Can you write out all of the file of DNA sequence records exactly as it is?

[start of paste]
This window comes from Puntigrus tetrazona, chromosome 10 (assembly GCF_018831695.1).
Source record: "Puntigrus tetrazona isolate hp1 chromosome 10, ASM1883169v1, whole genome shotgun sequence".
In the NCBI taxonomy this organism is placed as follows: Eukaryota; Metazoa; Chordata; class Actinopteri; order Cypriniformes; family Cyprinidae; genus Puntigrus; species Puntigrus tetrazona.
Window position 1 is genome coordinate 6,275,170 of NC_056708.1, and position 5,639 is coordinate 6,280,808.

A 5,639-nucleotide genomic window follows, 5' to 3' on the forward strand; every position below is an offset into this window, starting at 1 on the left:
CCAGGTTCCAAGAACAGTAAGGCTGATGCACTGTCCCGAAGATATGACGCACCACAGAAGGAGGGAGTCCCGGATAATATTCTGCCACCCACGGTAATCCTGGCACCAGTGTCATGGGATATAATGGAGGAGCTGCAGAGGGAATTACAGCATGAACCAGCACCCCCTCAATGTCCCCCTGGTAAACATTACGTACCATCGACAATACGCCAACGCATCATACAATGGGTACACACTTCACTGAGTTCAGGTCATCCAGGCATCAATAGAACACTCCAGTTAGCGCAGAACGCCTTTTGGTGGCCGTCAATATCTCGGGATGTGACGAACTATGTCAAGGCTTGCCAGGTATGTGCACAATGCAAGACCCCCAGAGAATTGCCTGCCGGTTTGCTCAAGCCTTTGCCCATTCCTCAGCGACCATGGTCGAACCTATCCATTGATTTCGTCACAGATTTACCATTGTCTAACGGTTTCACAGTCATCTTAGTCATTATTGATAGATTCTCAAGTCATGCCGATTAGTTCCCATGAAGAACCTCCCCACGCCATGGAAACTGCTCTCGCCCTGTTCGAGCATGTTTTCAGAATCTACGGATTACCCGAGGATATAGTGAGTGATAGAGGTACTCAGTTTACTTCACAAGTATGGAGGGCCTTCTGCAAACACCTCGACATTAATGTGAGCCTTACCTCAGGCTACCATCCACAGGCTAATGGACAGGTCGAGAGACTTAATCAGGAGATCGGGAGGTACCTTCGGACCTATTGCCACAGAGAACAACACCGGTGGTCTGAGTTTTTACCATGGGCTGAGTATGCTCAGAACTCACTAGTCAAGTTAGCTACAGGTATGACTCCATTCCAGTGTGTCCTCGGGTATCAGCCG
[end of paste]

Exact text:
This window comes from Puntigrus tetrazona, chromosome 10 (assembly GCF_018831695.1).
Source record: "Puntigrus tetrazona isolate hp1 chromosome 10, ASM1883169v1, whole genome shotgun sequence".
In the NCBI taxonomy this organism is placed as follows: Eukaryota; Metazoa; Chordata; class Actinopteri; order Cypriniformes; family Cyprinidae; genus Puntigrus; species Puntigrus tetrazona.
Window position 1 is genome coordinate 6,275,170 of NC_056708.1, and position 5,639 is coordinate 6,280,808.

A 5,639-nucleotide genomic window follows, 5' to 3' on the forward strand; every position below is an offset into this window, starting at 1 on the left:
CCAGGTTCCAAGAACAGTAAGGCTGATGCACTGTCCCGAAGATATGACGCACCACAGAAGGAGGGAGTCCCGGATAATATTCTGCCACCCACGGTAATCCTGGCACCAGTGTCATGGGATATAATGGAGGAGCTGCAGAGGGAATTACAGCATGAACCAGCACCCCCTCAATGTCCCCCTGGTAAACATTACGTACCATCGACAATACGCCAACGCATCATACAATGGGTACACACTTCACTGAGTTCAGGTCATCCAGGCATCAATAGAACACTCCAGTTAGCGCAGAACGCCTTTTGGTGGCCGTCAATATCTCGGGATGTGACGAACTATGTCAAGGCTTGCCAGGTATGTGCACAATGCAAGACCCCCAGAGAATTGCCTGCCGGTTTGCTCAAGCCTTTGCCCATTCCTCAGCGACCATGGTCGAACCTATCCATTGATTTCGTCACAGATTTACCATTGTCTAACGGTTTCACAGTCATCTTAGTCATTATTGATAGATTCTCAAGTCATGCCGATTAGTTCCCATGAAGAACCTCCCCACGCCATGGAAACTGCTCTCGCCCTGTTCGAGCATGTTTTCAGAATCTACGGATTACCCGAGGATATAGTGAGTGATAGAGGTACTCAGTTTACTTCACAAGTATGGAGGGCCTTCTGCAAACACCTCGACATTAATGTGAGCCTTACCTCAGGCTACCATCCACAGGCTAATGGACAGGTCGAGAGACTTAATCAGGAGATCGGGAGGTACCTTCGGACCTATTGCCACAGAGAACAACACCGGTGGTCTGAGTTTTTACCATGGGCTGAGTATGCTCAGAACTCACTAGTCAAGTTAGCTACAGGTATGACTCCATTCCAGTGTGTCCTCGGGTATCAGCCG